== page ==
Ordinarily, we think of a rainbow as a positive thing — a symbol of promise or diversity, a beautiful display of nature! Well, those aren’t the aspects of rainbows that algae represents: about all rainbows and algae have in common is that they both come in a variety of colors. If you have owned or been around pools for any length of time, you’ve probably seen at least a few of them. Pool algae is a plant-like, chlorophyll-containing non-vascular organism. While many think of green or blue algae, pool algae also comes in not-so-attractive variants such as yellow or mustard algae and dark or black algae. (While there are a couple other variants, such as red and brown algae, those three are by far the most common.) Each type of algae has a specific source and recommended antidote.
Blue or Green Algae
Green or blue algae is the most common form of algae that grows in swimming pools; that’s the bad news. The good news is that it’s extremely easy to eliminate. The cause of this algae type is improper sanitation or filtration. Green algae can be seen free floating in pool water, giving the entire pool an unattractive greenish cast. Alternatively, green algae can be found clinging to your pool’s surfaces — the bottom or the walls. It can be easily brushed off and mixed into the water. If it shows up in certain areas where poor circulation is an issue, you can quickly and easily eliminate the problem with a small amount of algaecide or sanitizer.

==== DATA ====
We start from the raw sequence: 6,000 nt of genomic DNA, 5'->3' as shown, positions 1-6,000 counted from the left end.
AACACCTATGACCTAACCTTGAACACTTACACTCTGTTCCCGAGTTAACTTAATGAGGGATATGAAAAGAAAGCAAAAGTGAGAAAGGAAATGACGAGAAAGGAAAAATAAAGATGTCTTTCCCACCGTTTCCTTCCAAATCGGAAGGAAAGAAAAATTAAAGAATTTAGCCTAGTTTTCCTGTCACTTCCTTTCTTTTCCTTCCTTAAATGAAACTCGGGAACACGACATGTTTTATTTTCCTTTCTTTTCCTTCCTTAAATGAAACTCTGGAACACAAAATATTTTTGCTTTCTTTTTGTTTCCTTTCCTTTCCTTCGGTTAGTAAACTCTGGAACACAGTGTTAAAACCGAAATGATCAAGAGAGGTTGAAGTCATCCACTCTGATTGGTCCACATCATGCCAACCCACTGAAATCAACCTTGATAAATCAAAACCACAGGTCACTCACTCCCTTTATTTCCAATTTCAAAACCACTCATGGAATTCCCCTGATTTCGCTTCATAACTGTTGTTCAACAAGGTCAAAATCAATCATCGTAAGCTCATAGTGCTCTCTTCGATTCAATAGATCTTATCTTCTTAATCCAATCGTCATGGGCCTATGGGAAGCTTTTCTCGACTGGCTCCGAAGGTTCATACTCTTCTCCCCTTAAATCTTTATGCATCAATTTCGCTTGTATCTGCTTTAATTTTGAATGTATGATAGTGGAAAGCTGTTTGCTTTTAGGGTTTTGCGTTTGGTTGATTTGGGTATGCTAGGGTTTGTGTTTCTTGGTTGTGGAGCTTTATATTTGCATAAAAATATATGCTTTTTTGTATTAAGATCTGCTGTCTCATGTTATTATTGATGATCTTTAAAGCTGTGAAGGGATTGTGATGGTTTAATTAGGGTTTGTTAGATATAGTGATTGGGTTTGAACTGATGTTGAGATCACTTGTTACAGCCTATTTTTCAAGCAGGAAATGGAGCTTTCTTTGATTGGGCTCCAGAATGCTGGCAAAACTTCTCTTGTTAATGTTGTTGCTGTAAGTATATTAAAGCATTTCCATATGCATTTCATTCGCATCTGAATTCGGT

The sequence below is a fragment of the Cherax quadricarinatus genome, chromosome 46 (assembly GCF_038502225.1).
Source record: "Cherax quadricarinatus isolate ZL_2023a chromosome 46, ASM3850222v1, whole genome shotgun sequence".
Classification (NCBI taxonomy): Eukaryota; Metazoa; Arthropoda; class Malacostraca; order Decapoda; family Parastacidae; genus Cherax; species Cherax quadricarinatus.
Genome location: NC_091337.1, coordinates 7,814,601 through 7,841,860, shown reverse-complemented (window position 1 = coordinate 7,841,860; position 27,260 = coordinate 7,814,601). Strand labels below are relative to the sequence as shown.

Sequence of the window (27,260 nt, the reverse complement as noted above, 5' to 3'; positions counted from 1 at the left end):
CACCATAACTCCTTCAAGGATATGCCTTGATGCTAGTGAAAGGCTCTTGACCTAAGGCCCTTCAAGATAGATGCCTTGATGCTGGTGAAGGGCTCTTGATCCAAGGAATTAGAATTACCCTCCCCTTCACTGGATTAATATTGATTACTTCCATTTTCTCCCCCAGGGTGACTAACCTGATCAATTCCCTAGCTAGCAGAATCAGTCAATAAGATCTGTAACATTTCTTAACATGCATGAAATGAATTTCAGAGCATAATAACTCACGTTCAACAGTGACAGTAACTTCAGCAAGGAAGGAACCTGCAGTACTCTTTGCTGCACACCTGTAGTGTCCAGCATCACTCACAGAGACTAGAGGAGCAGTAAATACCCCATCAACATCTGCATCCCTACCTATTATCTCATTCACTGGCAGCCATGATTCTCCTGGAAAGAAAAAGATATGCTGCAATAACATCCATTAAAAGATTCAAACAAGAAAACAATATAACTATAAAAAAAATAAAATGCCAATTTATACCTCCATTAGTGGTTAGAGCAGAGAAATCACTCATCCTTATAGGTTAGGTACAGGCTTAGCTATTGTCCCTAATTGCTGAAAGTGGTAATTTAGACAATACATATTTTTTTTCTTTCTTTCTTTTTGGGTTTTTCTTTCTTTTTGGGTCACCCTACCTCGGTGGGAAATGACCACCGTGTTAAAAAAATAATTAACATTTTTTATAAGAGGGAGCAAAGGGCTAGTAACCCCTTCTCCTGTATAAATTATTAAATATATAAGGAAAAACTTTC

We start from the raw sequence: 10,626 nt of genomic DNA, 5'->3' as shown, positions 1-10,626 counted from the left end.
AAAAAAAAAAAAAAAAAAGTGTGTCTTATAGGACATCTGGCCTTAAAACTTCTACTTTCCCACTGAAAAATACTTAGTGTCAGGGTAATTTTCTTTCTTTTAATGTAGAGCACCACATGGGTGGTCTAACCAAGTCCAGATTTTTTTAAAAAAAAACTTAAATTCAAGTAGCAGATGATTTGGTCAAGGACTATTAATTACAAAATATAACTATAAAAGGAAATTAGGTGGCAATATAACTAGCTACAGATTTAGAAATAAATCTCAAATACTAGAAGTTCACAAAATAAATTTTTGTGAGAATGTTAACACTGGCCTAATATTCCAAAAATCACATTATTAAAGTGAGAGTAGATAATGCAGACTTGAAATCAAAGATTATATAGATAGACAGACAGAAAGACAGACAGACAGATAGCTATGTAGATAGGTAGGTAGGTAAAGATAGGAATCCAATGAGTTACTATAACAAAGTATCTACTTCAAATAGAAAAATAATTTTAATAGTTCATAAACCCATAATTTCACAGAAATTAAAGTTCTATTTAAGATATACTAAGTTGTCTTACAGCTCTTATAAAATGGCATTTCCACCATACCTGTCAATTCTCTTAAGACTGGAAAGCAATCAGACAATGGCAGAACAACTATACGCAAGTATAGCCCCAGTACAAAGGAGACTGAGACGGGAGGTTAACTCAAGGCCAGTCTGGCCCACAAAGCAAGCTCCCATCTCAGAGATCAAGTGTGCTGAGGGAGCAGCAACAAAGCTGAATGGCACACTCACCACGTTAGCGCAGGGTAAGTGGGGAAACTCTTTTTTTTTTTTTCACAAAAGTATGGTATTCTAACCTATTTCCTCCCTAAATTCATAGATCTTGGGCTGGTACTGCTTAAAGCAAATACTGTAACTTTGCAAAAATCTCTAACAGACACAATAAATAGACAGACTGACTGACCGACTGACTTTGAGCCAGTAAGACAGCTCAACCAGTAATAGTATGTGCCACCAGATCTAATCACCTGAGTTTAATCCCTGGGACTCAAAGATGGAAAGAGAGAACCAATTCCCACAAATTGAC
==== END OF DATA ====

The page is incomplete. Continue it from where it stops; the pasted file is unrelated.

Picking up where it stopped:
Mustard or Yellow Algae
Compared to green algae, yellow or mustard algae is much more selective in where it grows. Preferring pool walls where direct sunlight doesn’t hit, mustard algae is the second most common algae type. Unfortunately, it’s also easy to mistake for pollen or sand and can be extremely difficult to kill. An average dose of sanitizer or even an algaecide won’t be enough to eliminate mustard algae. Instead, you’ll have to shock your swimming pool with an extremely high dose of chlorine; otherwise, you’ll be dealing with mustard algae indefinitely.
Black or Dark Algae
Although black algae may be even more particular than mustard algae, when it does decide to appear, it’s even more difficult to kill. Thankfully, it’s pretty rare. When it does appear, though, it looks like small black or dark spots on the walls of your swimming pool. While this pesky organism includes a protective layer, it also comes with strong roots which provide a defense mechanism. Those roots grow deep into pool walls, making black algae stubborn, even when you regularly maintain your pool. You’ll need to use plenty of chlorine shock, along with a heavy-duty pool brush.
When it comes to pool water, you don’t want to see any colors; instead, you want a crystal-clear water in which to swim. That means taking preventive steps to avoid green algae and being on the lookout for mustard or black algae, ready to take the necessary steps to get rid of it if either form does appear.
Since 1979 Lyon Financial has made the backyard resort dream come true for over 400,000 families across the U.S. Through our solid relationships with more than 3,000 pool contractors and our continued commitment to putting our clients first, we have built a reputation as the first choice in providing pool financing solutions. For more information, visit lyonfinancial.net or call (877) 754-5966 today.
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